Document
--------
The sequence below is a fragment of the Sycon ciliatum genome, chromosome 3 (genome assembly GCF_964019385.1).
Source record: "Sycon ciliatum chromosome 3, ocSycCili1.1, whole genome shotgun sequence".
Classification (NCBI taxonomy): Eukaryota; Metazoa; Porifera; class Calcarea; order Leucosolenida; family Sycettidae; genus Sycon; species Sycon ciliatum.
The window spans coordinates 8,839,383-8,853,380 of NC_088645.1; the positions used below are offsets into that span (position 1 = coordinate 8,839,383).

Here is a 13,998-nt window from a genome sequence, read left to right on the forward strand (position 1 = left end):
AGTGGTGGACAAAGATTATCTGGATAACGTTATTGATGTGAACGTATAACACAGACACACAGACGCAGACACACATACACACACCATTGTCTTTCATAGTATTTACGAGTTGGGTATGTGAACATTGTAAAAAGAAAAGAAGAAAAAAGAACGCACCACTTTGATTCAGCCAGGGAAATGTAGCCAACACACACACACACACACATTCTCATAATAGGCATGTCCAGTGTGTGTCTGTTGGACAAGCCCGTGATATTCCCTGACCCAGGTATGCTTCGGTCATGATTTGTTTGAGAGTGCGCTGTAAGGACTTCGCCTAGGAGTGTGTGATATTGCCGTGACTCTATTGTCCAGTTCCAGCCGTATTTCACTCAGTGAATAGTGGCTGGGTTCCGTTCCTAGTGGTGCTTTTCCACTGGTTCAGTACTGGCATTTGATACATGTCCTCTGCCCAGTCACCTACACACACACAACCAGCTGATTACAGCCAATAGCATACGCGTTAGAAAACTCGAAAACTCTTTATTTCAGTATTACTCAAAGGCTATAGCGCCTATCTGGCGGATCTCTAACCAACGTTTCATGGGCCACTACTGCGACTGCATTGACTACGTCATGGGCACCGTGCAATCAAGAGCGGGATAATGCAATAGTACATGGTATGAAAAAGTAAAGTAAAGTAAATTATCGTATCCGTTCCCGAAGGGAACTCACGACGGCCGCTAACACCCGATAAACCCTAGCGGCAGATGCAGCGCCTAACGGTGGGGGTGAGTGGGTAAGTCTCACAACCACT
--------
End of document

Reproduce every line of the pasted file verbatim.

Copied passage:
The sequence below is a fragment of the Sycon ciliatum genome, chromosome 3 (genome assembly GCF_964019385.1).
Source record: "Sycon ciliatum chromosome 3, ocSycCili1.1, whole genome shotgun sequence".
Classification (NCBI taxonomy): Eukaryota; Metazoa; Porifera; class Calcarea; order Leucosolenida; family Sycettidae; genus Sycon; species Sycon ciliatum.
The window spans coordinates 8,839,383-8,853,380 of NC_088645.1; the positions used below are offsets into that span (position 1 = coordinate 8,839,383).

Here is a 13,998-nt window from a genome sequence, read left to right on the forward strand (position 1 = left end):
AGTGGTGGACAAAGATTATCTGGATAACGTTATTGATGTGAACGTATAACACAGACACACAGACGCAGACACACATACACACACCATTGTCTTTCATAGTATTTACGAGTTGGGTATGTGAACATTGTAAAAAGAAAAGAAGAAAAAAGAACGCACCACTTTGATTCAGCCAGGGAAATGTAGCCAACACACACACACACACACATTCTCATAATAGGCATGTCCAGTGTGTGTCTGTTGGACAAGCCCGTGATATTCCCTGACCCAGGTATGCTTCGGTCATGATTTGTTTGAGAGTGCGCTGTAAGGACTTCGCCTAGGAGTGTGTGATATTGCCGTGACTCTATTGTCCAGTTCCAGCCGTATTTCACTCAGTGAATAGTGGCTGGGTTCCGTTCCTAGTGGTGCTTTTCCACTGGTTCAGTACTGGCATTTGATACATGTCCTCTGCCCAGTCACCTACACACACACAACCAGCTGATTACAGCCAATAGCATACGCGTTAGAAAACTCGAAAACTCTTTATTTCAGTATTACTCAAAGGCTATAGCGCCTATCTGGCGGATCTCTAACCAACGTTTCATGGGCCACTACTGCGACTGCATTGACTACGTCATGGGCACCGTGCAATCAAGAGCGGGATAATGCAATAGTACATGGTATGAAAAAGTAAAGTAAAGTAAATTATCGTATCCGTTCCCGAAGGGAACTCACGACGGCCGCTAACACCCGATAAACCCTAGCGGCAGATGCAGCGCCTAACGGTGGGGGTGAGTGGGTAAGTCTCACAACCACT